Yvonne turned right at the foot of State and immediately realized that this, the last Friday night of September, was the perfect time to do this errand: It was Gallery Night in downtown Erie! There, with its antique oil paintings and walls covered with dozens of local artists, was the Bayfront Gallery. The sun was just going down as she sipped a wine and enjoyed the undeniable craftsmanship of the late Joseph Plavcan.

“Someday,” she mused, “I’ll own many of these originals. In fact, once this deadweight is out of my life, I’ll fulfill my dream of collecting all kinds of wonderful art!”

After pondering the water depth and clarity of various spots along the pier, Yvonne drove up to the corner of 10th and State streets where well-dressed couples entered the Erie Playhouse. “Tomorrow night, since Bruce can’t stop me – I’ll treat myself to a glamourous evening at the theater,” she reasoned. “But right now, I’m going to check out the classy D’Hopkins Denniston Gallery.”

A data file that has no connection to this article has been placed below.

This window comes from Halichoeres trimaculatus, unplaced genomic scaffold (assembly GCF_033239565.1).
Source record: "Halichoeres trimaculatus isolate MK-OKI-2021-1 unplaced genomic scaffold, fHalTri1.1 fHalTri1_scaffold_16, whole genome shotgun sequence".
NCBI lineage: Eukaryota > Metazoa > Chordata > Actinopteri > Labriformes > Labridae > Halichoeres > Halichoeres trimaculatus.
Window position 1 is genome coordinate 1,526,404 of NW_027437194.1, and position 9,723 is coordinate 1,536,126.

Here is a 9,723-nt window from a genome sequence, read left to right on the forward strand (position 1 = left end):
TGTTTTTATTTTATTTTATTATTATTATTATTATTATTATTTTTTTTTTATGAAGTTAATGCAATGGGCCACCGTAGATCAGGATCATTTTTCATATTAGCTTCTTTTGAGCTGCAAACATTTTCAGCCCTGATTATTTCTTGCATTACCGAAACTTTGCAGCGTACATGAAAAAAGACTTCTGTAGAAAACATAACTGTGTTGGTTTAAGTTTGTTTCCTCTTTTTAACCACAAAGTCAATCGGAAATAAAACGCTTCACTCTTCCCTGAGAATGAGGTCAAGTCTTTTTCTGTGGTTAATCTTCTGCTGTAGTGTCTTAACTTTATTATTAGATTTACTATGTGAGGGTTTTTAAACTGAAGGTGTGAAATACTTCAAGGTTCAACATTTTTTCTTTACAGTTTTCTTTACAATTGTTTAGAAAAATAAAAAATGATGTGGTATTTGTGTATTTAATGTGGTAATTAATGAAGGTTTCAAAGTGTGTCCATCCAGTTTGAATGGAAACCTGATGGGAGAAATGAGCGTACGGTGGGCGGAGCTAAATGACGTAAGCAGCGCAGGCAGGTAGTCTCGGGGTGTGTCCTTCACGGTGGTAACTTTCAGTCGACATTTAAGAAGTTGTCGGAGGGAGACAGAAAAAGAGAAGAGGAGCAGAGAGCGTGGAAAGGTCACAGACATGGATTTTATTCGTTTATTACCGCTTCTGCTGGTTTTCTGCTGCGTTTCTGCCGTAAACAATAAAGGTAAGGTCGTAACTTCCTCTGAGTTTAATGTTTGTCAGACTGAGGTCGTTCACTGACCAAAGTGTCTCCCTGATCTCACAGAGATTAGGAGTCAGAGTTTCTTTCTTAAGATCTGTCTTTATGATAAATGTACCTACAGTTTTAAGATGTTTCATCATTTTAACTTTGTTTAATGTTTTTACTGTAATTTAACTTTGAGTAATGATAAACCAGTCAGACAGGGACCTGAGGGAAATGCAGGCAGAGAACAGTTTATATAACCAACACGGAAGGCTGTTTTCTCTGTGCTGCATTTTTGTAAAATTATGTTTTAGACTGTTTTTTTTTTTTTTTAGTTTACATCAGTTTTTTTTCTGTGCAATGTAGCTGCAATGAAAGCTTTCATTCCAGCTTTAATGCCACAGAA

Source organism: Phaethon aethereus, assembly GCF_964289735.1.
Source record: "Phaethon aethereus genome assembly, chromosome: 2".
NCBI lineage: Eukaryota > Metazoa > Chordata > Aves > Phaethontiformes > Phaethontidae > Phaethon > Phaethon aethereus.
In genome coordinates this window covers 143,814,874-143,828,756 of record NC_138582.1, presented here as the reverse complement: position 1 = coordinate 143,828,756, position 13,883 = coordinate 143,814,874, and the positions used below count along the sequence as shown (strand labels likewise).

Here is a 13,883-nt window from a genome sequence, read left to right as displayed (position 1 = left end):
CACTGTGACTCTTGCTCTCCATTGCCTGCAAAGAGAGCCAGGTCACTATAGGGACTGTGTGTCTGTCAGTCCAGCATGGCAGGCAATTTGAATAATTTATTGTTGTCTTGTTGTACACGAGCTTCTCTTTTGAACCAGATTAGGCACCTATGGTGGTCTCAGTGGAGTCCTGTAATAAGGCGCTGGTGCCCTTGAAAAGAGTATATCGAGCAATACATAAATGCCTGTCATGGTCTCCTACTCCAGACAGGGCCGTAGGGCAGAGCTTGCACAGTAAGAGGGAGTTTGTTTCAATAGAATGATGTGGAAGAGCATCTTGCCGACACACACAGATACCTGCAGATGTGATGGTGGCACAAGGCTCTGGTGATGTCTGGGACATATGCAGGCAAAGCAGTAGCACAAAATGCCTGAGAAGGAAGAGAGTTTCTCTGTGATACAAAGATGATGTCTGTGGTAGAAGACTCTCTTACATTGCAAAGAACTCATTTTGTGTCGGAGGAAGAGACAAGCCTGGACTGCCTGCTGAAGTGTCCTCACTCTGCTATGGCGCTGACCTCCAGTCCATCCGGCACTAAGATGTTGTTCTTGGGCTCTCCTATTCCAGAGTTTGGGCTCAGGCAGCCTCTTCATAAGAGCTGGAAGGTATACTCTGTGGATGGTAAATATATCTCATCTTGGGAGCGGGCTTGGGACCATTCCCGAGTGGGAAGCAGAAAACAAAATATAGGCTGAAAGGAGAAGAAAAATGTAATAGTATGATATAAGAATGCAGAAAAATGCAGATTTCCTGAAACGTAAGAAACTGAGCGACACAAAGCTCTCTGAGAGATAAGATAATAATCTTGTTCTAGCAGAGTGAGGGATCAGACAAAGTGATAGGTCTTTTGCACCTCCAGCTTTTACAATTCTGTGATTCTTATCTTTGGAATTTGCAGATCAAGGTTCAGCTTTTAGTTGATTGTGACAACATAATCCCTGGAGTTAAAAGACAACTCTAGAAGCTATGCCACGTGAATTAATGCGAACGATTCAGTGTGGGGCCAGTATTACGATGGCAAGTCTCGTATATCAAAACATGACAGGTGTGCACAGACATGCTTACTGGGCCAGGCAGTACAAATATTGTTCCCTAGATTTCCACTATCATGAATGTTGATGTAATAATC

She patted the trunk and then ascended to the second floor where a show by local travel artist Herm Weber featured several of his large scenes. The only painting that struck her fancy in the entire gallery was a vibrant market scene, but she noticed that it had already sold. Heading past the sales lady towards the door, she bumped the shoulder of one of Erie’s elite art collectors. His drink fell to the floor. She immediately found him a new glass of wine. It wasn’t until she heard him say, “I think service like that should get you a manager’s job,” that she realized that the man she had bumped was the owner of the restaurant where she worked.